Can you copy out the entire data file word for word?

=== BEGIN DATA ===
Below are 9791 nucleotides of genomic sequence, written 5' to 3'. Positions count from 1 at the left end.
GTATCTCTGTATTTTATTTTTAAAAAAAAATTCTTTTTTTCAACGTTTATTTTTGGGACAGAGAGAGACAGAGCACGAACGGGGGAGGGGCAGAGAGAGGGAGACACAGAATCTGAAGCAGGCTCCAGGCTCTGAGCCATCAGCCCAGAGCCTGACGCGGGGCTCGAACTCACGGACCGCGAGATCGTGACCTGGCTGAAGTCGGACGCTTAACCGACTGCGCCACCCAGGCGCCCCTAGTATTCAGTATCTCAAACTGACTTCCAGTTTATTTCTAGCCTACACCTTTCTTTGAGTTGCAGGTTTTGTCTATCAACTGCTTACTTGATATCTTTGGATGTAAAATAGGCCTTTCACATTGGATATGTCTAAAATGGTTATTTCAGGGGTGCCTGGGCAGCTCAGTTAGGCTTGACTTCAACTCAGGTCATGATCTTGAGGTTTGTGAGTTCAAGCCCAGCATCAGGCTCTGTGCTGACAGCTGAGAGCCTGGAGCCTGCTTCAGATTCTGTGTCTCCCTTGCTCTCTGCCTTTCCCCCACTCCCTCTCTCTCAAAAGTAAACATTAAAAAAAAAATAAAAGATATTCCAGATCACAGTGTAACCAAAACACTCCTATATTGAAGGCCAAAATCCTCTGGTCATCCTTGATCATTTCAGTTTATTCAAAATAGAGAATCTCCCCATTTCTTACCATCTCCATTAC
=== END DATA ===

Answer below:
Below are 9791 nucleotides of genomic sequence, written 5' to 3'. Positions count from 1 at the left end.
GTATCTCTGTATTTTATTTTTAAAAAAAAATTCTTTTTTTCAACGTTTATTTTTGGGACAGAGAGAGACAGAGCACGAACGGGGGAGGGGCAGAGAGAGGGAGACACAGAATCTGAAGCAGGCTCCAGGCTCTGAGCCATCAGCCCAGAGCCTGACGCGGGGCTCGAACTCACGGACCGCGAGATCGTGACCTGGCTGAAGTCGGACGCTTAACCGACTGCGCCACCCAGGCGCCCCTAGTATTCAGTATCTCAAACTGACTTCCAGTTTATTTCTAGCCTACACCTTTCTTTGAGTTGCAGGTTTTGTCTATCAACTGCTTACTTGATATCTTTGGATGTAAAATAGGCCTTTCACATTGGATATGTCTAAAATGGTTATTTCAGGGGTGCCTGGGCAGCTCAGTTAGGCTTGACTTCAACTCAGGTCATGATCTTGAGGTTTGTGAGTTCAAGCCCAGCATCAGGCTCTGTGCTGACAGCTGAGAGCCTGGAGCCTGCTTCAGATTCTGTGTCTCCCTTGCTCTCTGCCTTTCCCCCACTCCCTCTCTCTCAAAAGTAAACATTAAAAAAAAAATAAAAGATATTCCAGATCACAGTGTAACCAAAACACTCCTATATTGAAGGCCAAAATCCTCTGGTCATCCTTGATCATTTCAGTTTATTCAAAATAGAGAATCTCCCCATTTCTTACCATCTCCATTAC